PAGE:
On Saturday, high-profile Conservatives outlined proposals for a post-Brexit system of permits for workers from the EU. Many of the 52 percent of Britons who voted to Brexit cited concerns about immigration from EU countries.
"The best system is a work permits system with caps on numbers," one of the authors of the work permits plan, former works and pensions minister Iain Duncan Smith told BBC radio.
"It's implemented very strongly at the lower end of low skilled work which is where most of the difficulties and problems have been and at the upper end... you have a very light-touch process that allows people to come and go," he added.
But business leaders have expressed concern d about a so-called "hard Brexit" involving immigration caps and an exit from the single market that allows goods and services to move freely within the EU without trade barriers.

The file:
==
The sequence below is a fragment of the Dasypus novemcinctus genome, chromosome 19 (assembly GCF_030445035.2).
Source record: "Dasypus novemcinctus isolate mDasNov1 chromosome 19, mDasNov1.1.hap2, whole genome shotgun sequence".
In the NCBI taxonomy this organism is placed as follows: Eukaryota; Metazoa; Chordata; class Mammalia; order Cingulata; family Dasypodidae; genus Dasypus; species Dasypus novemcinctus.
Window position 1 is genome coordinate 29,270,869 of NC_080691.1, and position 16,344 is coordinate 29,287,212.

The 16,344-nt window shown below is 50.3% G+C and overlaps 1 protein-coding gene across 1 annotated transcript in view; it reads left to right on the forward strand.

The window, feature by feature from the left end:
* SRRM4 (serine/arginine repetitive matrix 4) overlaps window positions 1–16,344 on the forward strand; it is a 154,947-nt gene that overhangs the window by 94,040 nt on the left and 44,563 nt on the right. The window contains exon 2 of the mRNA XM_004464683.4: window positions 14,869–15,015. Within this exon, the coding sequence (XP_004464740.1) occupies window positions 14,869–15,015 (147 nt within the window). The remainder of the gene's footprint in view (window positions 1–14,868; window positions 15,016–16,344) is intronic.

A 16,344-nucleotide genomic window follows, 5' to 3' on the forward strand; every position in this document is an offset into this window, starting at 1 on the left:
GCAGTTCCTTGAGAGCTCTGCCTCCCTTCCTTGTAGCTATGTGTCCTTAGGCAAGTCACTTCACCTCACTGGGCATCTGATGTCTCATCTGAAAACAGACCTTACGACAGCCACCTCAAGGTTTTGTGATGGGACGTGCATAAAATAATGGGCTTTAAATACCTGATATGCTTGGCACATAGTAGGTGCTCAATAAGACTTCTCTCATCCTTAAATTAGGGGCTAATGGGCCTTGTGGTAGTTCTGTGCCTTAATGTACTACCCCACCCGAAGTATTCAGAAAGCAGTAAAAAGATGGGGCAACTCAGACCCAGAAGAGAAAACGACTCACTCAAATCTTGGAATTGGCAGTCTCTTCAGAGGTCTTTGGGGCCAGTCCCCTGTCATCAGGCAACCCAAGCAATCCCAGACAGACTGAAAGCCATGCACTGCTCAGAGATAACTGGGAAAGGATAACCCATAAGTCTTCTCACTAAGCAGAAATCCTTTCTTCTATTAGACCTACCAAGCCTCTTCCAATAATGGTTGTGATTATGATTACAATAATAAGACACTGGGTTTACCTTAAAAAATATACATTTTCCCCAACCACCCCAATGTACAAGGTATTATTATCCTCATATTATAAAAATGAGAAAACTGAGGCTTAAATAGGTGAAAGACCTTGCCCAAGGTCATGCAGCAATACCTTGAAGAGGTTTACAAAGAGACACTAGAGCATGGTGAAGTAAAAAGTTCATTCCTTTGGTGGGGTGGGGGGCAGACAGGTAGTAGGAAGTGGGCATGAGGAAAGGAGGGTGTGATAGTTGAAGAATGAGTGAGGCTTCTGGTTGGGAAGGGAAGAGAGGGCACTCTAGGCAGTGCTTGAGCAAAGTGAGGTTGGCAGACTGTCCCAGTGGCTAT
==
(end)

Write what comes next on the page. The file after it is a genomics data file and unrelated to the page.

On Friday, car maker Nissan said that it would not push on with new investment in its Sunderland-based plant unless the government promised it would be compensated for any tariffs imposed by the EU.
According to the BBC, the Sunderland plant is Nissan's biggest factory in Europe, producing a third of the U.K.'s car output, and Nissan is due to decide early next year where to build its new Qashqai SUV. Nissan CEO Carlos Ghosn told the state broadcaster that the plant could "lose competitiveness" if U.K.-based companies had to pay a 10 percent tariff to import goods into the EU.
- Reuters contributed to this report.
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